CoffeeBeer >> Double Shot Buzz >> Previous Coffee Columns >> Millennium Galleries Coffee Station
During this depressing economic period many shops and businesses are offering price reductions. In the worst cases, where shop windows are plastered with "75% OFF EVERYTHING" signs, this is because the shop is either going out of business or in grave danger of going out of business. In most cases, cutting prices is simply a means of luring cash-strapped customers into the premises which, to be honest, is the only way many businesses are going to stay afloat. After all, people don't have to go out for meals or go to the pub, and they certainly aren't required by law to buy new wardrobes, dining room suites, or cars. So if retail-orientated businesses are to survive these times they must offer something that makes economic sense to the consumer.
Nevertheless I was surprised to discover a small kiosk situated inside the main door of the Millennium Galleries, just outside the cafe, which offers all hot drinks for £1.00. And they mean it: this £1.00 covers tea, coffee, hot chocolate, plain and flavoured lattes, mochas, and my own double macchiatos. I first discovered this kiosk when I was on my way to work one afternoon. As I sometimes do when I'm already in town and not running late, I cut through the Winter Garden and the Millennium Galleries, intending to cross the road and buy myself an espresso in the University. But the £1.00 sign caught my eye and I couldn't resist giving it a try.
My double macchiato, like all their drinks, was served in a standard-sized take-away cup with sipping lid, as opposed to a proper little macchiato cup. But I can't complain, because for my quid I got a surprisingly decent double macchiato, better -- and cheaper -- than any I can get at the University. And the homemade sandwiches, biscuits, and cakes they offer also look quite tasty and refreshingly original -- for instance, the egg mayo and sun-dried tomato sandwich sounds like one of my own creations.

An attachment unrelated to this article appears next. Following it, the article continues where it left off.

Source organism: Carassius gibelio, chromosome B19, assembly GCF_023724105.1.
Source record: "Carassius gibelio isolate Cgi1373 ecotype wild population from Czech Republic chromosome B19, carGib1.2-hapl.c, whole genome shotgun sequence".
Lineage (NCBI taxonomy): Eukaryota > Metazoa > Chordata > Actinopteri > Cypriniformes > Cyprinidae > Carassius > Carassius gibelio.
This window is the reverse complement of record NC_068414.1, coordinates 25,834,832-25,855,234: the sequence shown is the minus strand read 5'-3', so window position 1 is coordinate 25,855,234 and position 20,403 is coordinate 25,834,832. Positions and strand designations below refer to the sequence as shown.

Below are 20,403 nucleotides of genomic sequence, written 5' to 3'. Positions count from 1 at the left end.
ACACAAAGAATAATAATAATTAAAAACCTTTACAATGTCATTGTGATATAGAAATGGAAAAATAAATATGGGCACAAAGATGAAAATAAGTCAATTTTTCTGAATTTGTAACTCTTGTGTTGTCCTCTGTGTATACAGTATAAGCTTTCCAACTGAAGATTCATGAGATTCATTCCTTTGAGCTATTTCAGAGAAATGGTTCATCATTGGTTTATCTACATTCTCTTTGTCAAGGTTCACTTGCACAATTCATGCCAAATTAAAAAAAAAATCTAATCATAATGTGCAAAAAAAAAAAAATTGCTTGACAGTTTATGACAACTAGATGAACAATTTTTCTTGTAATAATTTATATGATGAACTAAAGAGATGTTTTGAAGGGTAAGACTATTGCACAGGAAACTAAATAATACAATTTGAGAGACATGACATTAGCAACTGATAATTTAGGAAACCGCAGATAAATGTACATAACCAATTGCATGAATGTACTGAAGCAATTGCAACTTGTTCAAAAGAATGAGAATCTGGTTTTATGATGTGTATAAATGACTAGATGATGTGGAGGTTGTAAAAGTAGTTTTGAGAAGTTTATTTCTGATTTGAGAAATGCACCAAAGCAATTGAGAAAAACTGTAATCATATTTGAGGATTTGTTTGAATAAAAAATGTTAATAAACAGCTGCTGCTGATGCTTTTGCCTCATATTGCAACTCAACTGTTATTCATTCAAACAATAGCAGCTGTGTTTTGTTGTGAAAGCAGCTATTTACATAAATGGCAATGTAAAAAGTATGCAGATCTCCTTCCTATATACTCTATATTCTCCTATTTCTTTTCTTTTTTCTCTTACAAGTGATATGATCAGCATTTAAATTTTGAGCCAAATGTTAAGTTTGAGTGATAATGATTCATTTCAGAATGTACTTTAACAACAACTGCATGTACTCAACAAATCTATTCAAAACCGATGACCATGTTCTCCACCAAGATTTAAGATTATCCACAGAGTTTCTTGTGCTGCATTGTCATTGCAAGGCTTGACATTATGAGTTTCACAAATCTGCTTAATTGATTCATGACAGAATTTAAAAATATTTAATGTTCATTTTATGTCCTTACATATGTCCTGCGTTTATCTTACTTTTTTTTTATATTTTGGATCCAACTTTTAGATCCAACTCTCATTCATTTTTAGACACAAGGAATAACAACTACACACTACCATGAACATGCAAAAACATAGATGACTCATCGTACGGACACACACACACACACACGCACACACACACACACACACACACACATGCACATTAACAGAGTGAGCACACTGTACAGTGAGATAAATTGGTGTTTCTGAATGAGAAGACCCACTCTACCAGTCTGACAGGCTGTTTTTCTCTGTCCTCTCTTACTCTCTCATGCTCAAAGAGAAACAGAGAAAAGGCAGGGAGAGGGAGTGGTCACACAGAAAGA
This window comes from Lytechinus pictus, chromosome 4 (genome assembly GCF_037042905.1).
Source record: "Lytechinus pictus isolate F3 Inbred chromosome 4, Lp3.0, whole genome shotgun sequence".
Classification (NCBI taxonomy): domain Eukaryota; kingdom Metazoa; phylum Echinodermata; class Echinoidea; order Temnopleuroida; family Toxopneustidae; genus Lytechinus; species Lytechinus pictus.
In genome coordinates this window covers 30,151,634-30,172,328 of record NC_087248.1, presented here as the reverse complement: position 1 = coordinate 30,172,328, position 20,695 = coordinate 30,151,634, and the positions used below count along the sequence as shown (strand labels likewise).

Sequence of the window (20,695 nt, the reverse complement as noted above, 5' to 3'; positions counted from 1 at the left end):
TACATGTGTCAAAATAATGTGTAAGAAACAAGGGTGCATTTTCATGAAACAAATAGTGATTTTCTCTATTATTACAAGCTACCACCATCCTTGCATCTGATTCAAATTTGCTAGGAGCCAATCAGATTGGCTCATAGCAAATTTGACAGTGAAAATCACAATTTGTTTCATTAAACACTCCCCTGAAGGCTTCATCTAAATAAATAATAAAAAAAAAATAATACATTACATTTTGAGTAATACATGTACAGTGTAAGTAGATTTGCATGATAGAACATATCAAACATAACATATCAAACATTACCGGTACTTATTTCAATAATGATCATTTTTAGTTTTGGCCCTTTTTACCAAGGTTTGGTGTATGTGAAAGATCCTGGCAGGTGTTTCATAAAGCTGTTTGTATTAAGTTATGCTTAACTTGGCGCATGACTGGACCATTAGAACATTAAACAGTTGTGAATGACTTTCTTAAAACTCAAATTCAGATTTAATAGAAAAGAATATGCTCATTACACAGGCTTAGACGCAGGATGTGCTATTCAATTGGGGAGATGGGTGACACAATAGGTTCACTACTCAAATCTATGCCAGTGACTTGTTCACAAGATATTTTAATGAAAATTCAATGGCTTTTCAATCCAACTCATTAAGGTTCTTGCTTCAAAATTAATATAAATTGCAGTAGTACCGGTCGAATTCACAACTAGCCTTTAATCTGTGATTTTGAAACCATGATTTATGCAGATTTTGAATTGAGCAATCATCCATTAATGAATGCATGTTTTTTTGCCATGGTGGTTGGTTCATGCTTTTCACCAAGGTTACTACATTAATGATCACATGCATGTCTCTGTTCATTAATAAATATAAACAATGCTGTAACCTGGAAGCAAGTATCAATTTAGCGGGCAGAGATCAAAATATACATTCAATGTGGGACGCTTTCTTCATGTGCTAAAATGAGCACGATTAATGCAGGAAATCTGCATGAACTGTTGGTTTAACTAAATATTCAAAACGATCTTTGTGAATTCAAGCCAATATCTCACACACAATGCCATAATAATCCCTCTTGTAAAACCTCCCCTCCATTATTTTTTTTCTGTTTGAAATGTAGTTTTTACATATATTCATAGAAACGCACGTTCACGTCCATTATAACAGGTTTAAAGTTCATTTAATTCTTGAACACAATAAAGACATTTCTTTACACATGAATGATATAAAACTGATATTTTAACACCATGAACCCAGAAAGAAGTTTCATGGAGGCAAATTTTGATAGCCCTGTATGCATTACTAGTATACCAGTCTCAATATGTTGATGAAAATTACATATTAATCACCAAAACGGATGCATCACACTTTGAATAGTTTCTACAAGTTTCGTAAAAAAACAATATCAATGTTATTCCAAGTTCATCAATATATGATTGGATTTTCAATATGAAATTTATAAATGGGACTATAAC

The frustrating thing about recommending this brilliant gem of a "coffee cart" is that it doesn't seem to have a name. It's not the Millennium Galleries Cafe, because there is a sign warning you not to take any of the drinks from the kiosk into the cafe. But it is in the gallery itself. So what should I call it? Bob? Dave? Gladys? Francine? I guess for now I'll stick with the Millennium Galleries Coffee Station, because it's the best I can come up with.
Speaking of saving money, especially at the expense of employees, reminds me of a recent e-mail exchange with my Bay Area friend:Yesterday I was chatting with a couple of people who were laughing about a workmate signing in and out for a 42-minute lunch. After I told them that American aerospace companies had determined through scientific studies that 42 minutes was the optimum length for an employee's lunch, for the first time I realised that it was 42 minutes. 42! The answer to Life, the Universe, and Lunch! Of course, as with every topic of significance, there's a whole Wikipedia entry devoted to the number 42 that elaborates on its relevance in math, science, astronomy and religion as well as literature. At first glance it doesn't seem to cover the reason that I thought Northrop allotted us a 42-min lunch. Since an hour is clearly too much for highly productive Americans, three quarters of an hour is ideal; but old mechanical timeclocks recorded the time in tenths of an hour, instead of minutes, and Northrop's punch-card payroll system was still based on the timeclock standard. 42 minutes is 7 tenths of an hour, the nearest multiple you can get without exceeding 45 min. (Now 48 min. is an even multiple too, but that would be too generous.) In scientific tests with employees Northrop probably determined that during the last 3 minutes of a 48-minute lunch there was a 67.358% probability that employees would finish their current conversation topic with co-workers and launch into a new conversation topic about their houses, their cars, their children, their electrical appliances, or millet, increasing the possibility that they would return late to work -- and this probability was too high to risk the lost minutes of manpower. Either that or they were easily influenced by mice.